• Contributions to the Settlement Trust by the Releasees of approximately $2.5 billion in cash and property, as well as other assets the Bankruptcy Court determined have a value of more than $4 billion, would not have been made but for the channeling injunction and Releases; therefore, approval of the channeling injunction and Releases were necessary in order to maximize value of the estates for holders of Abuse Claims.

Fairness: The District Court, likewise, concluded that Claimants failed to demonstrate error in any of the Bankruptcy Court’s factual findings and analysis supporting the fairness of the channeling injunction and Releases. Primarily, Claimants challenged the sufficiency of consideration given by the Releasees in exchange for the Releases and argued that they are being forced to release claims against Releasees “while receiving little to nothing in exchange.” Focusing on the consideration received by the parties whose claims are being released, and not the cost imposed on the released parties, the District Court rejected this argument and explained that because Claimants will receive under the Plan the full compensation to which they would be entitled in the tort system, they are receiving “adequate consideration” as required by Continental. The District Court also pointed to the following as evidence of fairness of the channeling injunction and Releases:

  • Over 85% of Direct Abuse Claimants, as a class, accepted the Plan and such acceptance constitutes overwhelming acceptance;
  • Key stakeholders, such as JP Morgan Chase Bank, the Creditors’ Committee, the Tort Claimants’ Committee, the Future Claimants’ Representative, the Coalition, and the Settling Insurance Companies supported the Plan; and
  • The settlements embodying the channeling injunction and Releases are preferable to the alternative (e., litigation and potential cents-on-the-dollar recovery under a BSA-only plan) after conducting an exhaustive review of, among other things, the fairness of the settlements and impediments to collection.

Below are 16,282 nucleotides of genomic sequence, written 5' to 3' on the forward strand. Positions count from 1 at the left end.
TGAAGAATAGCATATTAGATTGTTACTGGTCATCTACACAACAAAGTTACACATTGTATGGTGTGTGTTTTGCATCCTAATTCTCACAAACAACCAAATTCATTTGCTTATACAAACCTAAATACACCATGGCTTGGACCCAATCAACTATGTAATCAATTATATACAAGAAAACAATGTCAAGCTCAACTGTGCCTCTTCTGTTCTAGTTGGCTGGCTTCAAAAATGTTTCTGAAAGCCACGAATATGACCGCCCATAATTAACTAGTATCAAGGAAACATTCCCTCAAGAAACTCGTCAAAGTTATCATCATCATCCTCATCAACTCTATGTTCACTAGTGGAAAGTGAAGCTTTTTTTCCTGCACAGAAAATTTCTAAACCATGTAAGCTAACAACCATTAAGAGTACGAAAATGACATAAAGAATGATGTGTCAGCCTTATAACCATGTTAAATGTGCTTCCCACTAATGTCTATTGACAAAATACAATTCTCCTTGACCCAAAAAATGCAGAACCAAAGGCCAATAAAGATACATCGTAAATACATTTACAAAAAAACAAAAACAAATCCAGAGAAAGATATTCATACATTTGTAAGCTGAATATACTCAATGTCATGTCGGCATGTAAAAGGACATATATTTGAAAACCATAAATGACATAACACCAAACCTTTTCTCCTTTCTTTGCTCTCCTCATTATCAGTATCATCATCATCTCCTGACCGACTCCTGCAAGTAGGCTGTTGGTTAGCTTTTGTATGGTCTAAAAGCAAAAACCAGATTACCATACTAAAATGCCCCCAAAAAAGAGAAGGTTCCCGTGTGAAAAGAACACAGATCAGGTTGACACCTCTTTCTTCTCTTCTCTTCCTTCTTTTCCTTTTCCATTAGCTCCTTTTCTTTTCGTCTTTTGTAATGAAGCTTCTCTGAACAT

Key Takeaways

The Opinion is the latest example of the lack of uniformity across the circuits on the issue of whether bankruptcy courts have statutory and constitutional authority to approve third-party releases.

While it continues to be common practice for parties to use and rely on third-party releases to maximize value and enhance creditor recoveries, third-party releases continue to be controversial and at the forefront of conflicting rulings in high-profile chapter 11 cases. The lack of judicial uniformity as to third-party releases impacts not only settlements and deal-making but also the bankruptcy courts’ ability to approve on a final basis the plans that contain them. We and other practitioners are eager for the Second Circuit’s long-awaited ruling in Purdue that will solidify that particular circuit’s views on this important issue, and now also await developments in the Third Circuit appeals in this case now that the District Court and Third Circuit have denied Appellants’ request for stay pending appeal, although those appeals may be mooted as a result of the Plan going effective on April 19, 2023. We also continue to keep a watchful eye on the Supreme Court, which is currently considering granting certiorari in the Highland Capital Management case,7 which could potentially address the enforceability of non-debtor third-party releases.